St George’s Day

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Today is St George’s Day and while it is celebrated by the several nations, kingdoms, countries, and cities of which Saint George  is the patron saint,  St George’s Day is mainly known as England’s National Day. 23rd April is the traditionally accepted date of Saint George’s death in 303 AD and it should also be noted that today was also the day that William Shakespeare died in 1616.

St George’s Day was a major feast and national holiday in England on a par with Christmas  from the early 15th century but the seemed to wane by the end of the 18th century after the union of England and Scotland. In recent years the popularity of St George’s Day appears to be increasing gradually and although Saint George is the Patron Saint of England, it is believed that St George was not actually English. It is far from certain that he ever visited England, although legend has it that St George was born in Coventry at Cauldon Castle in Wyken.

The traditional custom at this time is to wear a red rose in one’s lapel, but with changes in fashion this is no longer common and it is becoming more popular to fly or adorn the St. George’s Cross Flag  in some way. Another custom is for the hymn ” Jerusalem” to be sung in cathedrals, churches and chapels on St George’s Day, or on the Sunday closest to it.

Other countries that celebrate St George’s Day include Portugal, Cypress, Greece, Georgia, Serbia, Bulgaria, Bosnia and Herzegovina and the Republic of Macedonia.  It is also celebrated in the old kingdoms and counties of the Crown of Aragon in Spain… Aragon, Catalonia and Valencia.

Saint George & The Dragon

The episode of St George and the Dragon was a legend brought back by the Crusaders. The earliest known depiction of the legend is from early eleventh-century Cappadocia and the earliest known surviving narrative text is an eleventh-century Georgian text.

In the fully-developed Western version, which developed as part of the Golden Legend, a dragon makes its nest at the spring  that provides water for the city of “Silene”  in Libya or the city of Lydda, depending on the source. Consequently, the citizens have to dislodge the dragon from its nest for a time, to collect water. To do so, each day they offer the dragon at first a sheep, and if no sheep can be found, then a maiden must go instead of the sheep. The victim is chosen by drawing lots. One day, this happens to be the princess. The monarch  begs for her life to be spared, but to no avail. She is offered to the dragon, but there appears Saint George on his travels. He faces the dragon, protects himself with the sign of the cross, slays the dragon, and rescues the princess. The grateful citizens abandon their ancestral paganism and convert to Christianity.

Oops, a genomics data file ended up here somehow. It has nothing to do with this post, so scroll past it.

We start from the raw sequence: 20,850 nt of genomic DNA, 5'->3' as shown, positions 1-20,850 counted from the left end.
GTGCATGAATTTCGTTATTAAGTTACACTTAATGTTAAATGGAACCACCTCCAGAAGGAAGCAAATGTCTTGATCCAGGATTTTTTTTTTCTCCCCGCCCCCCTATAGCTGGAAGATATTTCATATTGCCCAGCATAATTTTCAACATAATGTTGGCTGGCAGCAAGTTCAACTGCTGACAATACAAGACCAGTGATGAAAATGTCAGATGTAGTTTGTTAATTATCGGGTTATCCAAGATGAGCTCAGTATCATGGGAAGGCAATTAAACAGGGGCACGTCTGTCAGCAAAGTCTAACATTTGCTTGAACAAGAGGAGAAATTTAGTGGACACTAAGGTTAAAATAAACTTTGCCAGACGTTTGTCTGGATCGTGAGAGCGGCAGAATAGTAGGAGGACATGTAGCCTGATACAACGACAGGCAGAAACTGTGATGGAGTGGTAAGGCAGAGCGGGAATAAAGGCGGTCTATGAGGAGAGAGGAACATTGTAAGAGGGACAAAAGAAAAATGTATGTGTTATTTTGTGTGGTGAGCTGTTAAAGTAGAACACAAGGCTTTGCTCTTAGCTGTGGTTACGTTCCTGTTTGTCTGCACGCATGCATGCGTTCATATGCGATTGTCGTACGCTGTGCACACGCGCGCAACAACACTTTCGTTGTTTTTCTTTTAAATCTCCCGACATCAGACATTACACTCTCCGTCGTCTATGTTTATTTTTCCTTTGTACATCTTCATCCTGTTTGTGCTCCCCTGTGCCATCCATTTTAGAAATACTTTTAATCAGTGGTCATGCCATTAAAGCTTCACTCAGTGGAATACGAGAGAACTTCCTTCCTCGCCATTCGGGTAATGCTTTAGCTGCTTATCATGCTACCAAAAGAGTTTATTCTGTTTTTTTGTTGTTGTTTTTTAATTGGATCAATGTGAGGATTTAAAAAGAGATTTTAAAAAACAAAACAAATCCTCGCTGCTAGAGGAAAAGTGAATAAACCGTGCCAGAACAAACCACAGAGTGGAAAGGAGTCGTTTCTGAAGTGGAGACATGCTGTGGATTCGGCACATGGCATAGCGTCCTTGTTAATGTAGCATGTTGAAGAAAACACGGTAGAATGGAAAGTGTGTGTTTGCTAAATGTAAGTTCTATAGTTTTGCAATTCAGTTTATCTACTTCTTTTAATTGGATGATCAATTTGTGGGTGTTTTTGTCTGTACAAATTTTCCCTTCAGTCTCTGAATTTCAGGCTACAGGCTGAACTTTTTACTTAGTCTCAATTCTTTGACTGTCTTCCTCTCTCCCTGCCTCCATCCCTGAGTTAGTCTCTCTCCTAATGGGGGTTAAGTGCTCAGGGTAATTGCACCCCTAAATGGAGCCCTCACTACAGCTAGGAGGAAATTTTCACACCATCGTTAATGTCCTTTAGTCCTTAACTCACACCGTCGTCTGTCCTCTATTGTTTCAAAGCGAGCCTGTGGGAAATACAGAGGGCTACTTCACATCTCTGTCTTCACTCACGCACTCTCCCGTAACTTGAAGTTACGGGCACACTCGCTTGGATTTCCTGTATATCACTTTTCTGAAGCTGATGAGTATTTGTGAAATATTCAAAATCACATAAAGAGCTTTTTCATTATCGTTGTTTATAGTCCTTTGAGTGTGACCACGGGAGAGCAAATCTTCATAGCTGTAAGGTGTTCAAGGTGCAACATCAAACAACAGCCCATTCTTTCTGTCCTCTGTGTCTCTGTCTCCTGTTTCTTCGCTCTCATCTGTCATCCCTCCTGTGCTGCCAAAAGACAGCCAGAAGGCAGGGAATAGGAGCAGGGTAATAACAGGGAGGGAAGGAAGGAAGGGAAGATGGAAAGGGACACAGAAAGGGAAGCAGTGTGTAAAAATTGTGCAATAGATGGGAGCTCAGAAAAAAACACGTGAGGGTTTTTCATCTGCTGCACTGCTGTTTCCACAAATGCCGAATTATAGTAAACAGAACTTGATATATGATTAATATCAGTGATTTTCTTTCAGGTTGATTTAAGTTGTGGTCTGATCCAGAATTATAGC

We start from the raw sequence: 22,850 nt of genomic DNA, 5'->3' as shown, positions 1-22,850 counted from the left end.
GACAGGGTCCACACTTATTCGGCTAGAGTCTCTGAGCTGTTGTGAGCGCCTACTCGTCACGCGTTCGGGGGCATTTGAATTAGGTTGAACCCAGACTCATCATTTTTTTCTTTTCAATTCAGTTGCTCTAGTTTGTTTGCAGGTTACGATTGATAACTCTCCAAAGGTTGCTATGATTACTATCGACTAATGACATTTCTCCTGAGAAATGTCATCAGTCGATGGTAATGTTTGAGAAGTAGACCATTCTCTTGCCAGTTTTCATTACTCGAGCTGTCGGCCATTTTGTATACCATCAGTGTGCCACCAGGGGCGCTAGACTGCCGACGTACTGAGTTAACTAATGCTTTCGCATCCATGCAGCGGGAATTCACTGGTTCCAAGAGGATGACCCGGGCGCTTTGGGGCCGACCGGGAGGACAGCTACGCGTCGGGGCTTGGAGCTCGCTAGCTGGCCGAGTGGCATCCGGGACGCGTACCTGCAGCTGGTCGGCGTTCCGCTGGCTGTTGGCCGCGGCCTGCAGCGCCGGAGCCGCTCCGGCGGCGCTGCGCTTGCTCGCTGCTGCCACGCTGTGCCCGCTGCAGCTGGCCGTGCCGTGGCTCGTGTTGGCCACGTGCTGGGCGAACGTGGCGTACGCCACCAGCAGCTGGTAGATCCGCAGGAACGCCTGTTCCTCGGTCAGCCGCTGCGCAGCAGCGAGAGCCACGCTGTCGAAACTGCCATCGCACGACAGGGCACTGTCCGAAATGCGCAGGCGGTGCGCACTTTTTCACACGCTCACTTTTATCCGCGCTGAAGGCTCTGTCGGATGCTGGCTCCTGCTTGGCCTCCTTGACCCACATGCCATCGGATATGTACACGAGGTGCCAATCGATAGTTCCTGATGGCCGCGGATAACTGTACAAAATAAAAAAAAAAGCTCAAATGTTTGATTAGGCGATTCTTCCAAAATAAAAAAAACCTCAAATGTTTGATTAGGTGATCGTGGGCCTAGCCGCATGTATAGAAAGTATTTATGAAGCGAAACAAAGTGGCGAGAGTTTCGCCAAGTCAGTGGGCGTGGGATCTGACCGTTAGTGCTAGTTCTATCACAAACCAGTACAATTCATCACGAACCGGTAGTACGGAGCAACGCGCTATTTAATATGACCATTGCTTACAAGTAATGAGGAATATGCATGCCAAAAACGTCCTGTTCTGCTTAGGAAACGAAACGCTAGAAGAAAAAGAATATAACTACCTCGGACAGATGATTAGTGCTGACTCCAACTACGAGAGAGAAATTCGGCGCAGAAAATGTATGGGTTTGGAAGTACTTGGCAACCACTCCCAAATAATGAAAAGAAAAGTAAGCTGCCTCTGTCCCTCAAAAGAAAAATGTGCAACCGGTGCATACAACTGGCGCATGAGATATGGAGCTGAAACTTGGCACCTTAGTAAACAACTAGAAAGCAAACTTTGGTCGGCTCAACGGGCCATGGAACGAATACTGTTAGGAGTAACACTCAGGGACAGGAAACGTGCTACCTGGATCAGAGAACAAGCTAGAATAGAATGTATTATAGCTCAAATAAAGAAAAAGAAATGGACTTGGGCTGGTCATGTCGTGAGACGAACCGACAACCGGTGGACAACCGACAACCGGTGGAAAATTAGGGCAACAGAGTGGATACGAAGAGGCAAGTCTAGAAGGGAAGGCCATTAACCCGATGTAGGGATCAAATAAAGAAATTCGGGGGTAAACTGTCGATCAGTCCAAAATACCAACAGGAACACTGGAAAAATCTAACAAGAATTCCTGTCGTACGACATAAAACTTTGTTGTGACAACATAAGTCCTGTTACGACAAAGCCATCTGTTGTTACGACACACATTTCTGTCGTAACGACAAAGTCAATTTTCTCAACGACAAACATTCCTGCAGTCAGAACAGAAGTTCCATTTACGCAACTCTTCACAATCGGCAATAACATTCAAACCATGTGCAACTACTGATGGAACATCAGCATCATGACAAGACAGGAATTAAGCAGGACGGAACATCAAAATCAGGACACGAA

The reality is a little different….

It is likely that Saint George was born to a Christian noble family in Lydda, Palestine during the late third century between about 275 AD and 285 AD, and he died in Micomedia.  His father, Gerontius, was a Roman army official from Cappadocia  and his mother was from Palestine. They were both Christians and from noble families of Anici, so by this the child was raised with Christian beliefs. They decided to call him Georgius (Latin) or Geōrgios (Greek), meaning “worker of the land”. At the age of 14, George lost his father; a few years later, George’s mother, Polychronia, died and some Eastern accounts give the names of his parents as Anastasius and Theobaste.

It was at this time that George decided to go to Nicomedia, the imperial city of that time, and present himself to Emperor Diocletian to apply for a career as a soldier. Diocletian welcomed him with open arms, as he had known his father, Gerontius — one of his finest soldiers. By his late 20s, George was promoted to the rank of Tribunus  and stationed as an imperial guard of the Emperor at Nicomedia.

In the year AD 302, Diocletian (influenced by Galerius) issued an edict that every Christian soldier in the army should be arrested and every other soldier should offer a sacrifice to the Pagan gods. But George objected and with the courage of his faith approached the Emperor and ruler. Diocletian was upset, not wanting to lose his best Tribune and the son of his best official, Gerontius. George loudly renounced the Emperor’s edict, and in front of his fellow soldiers and Tribunes he claimed himself to be a Christian and declared his worship of Jesus Christ. Diocletian attempted to convert George, even offering gifts of land, money and slaves if he made a sacrifice to the Pagan gods. The Emperor made many offers, but George never accepted.

Recognizing the futility of his efforts, Diocletian was left with no choice but to have him executed for his refusal. Before the execution George gave his wealth to the poor and prepared himself. After various torture sessions, including laceration on a wheel of swords in which he was resuscitated three times, George was executed by decapitation  before Nicomedia’s city wall, on April 23, 303. A witness of his suffering convinced Empress Alexandra and Athanasius, a pagan priest, to become Christians as well, and so they joined George in martyrdom. His body was returned to Lydda for burial, where Christians soon came to honor him as a martyr.

So, if you’re in Orlando today, don’t be surprised if you see the famous white flag with a red cross flying at full mast. The origin of the St George’s Cross came from the earlier plain white tunics worn by the early crusaders and more and more of our English visitors are choosing to recognize and honor the day.

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